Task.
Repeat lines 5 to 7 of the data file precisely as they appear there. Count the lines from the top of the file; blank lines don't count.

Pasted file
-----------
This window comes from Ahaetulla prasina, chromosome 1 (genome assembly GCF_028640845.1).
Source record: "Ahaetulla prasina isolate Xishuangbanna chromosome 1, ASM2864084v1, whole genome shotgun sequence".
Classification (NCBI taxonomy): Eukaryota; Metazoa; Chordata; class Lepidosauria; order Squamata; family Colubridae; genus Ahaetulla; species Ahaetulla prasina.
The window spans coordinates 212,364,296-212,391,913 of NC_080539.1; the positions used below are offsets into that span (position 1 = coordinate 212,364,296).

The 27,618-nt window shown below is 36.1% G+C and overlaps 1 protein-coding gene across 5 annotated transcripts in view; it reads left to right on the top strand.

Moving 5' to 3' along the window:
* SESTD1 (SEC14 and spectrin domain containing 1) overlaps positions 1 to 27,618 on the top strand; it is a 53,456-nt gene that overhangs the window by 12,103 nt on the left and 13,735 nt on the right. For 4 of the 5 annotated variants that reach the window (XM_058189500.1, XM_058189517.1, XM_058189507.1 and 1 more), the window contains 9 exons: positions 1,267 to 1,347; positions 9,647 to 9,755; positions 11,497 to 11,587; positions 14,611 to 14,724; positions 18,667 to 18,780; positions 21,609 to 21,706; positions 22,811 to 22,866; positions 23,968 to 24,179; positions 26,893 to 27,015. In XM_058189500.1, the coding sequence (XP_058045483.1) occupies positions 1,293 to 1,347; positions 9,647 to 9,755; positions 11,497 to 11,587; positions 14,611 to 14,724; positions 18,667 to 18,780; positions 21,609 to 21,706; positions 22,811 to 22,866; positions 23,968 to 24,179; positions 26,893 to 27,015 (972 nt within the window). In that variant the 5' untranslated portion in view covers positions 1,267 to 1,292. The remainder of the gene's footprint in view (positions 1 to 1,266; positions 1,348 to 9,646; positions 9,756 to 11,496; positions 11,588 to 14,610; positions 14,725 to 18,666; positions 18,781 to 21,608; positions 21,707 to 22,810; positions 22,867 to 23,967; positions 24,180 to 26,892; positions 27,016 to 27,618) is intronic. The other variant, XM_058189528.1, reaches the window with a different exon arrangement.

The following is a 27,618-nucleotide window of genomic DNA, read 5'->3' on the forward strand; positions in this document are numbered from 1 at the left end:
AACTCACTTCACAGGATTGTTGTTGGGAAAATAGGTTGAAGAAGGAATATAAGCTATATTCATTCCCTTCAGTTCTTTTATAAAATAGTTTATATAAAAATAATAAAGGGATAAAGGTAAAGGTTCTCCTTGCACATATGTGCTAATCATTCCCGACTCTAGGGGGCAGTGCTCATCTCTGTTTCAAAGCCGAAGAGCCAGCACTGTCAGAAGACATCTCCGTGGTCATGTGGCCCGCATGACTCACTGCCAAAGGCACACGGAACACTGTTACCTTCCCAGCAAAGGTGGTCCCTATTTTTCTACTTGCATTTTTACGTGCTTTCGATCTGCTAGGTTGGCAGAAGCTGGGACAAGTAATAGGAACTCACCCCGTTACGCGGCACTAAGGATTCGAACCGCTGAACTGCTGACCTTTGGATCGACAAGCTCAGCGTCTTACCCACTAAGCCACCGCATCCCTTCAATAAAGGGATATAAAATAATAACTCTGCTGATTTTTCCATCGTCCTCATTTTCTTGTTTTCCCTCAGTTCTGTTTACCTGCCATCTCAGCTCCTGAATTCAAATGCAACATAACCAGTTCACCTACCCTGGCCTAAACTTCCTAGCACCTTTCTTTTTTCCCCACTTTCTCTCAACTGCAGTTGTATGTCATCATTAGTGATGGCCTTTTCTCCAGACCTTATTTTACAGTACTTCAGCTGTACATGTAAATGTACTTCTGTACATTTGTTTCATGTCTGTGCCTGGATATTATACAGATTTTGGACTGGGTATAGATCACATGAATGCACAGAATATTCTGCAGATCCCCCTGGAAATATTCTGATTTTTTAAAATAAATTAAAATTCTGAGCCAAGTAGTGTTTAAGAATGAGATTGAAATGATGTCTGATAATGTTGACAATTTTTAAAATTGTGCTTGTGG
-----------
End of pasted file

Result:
The 27,618-nt window shown below is 36.1% G+C and overlaps 1 protein-coding gene across 5 annotated transcripts in view; it reads left to right on the top strand.

Moving 5' to 3' along the window:
* SESTD1 (SEC14 and spectrin domain containing 1) overlaps positions 1 to 27,618 on the top strand; it is a 53,456-nt gene that overhangs the window by 12,103 nt on the left and 13,735 nt on the right. For 4 of the 5 annotated variants that reach the window (XM_058189500.1, XM_058189517.1, XM_058189507.1 and 1 more), the window contains 9 exons: positions 1,267 to 1,347; positions 9,647 to 9,755; positions 11,497 to 11,587; positions 14,611 to 14,724; positions 18,667 to 18,780; positions 21,609 to 21,706; positions 22,811 to 22,866; positions 23,968 to 24,179; positions 26,893 to 27,015. In XM_058189500.1, the coding sequence (XP_058045483.1) occupies positions 1,293 to 1,347; positions 9,647 to 9,755; positions 11,497 to 11,587; positions 14,611 to 14,724; positions 18,667 to 18,780; positions 21,609 to 21,706; positions 22,811 to 22,866; positions 23,968 to 24,179; positions 26,893 to 27,015 (972 nt within the window). In that variant the 5' untranslated portion in view covers positions 1,267 to 1,292. The remainder of the gene's footprint in view (positions 1 to 1,266; positions 1,348 to 9,646; positions 9,756 to 11,496; positions 11,588 to 14,610; positions 14,725 to 18,666; positions 18,781 to 21,608; positions 21,707 to 22,810; positions 22,867 to 23,967; positions 24,180 to 26,892; positions 27,016 to 27,618) is intronic. The other variant, XM_058189528.1, reaches the window with a different exon arrangement.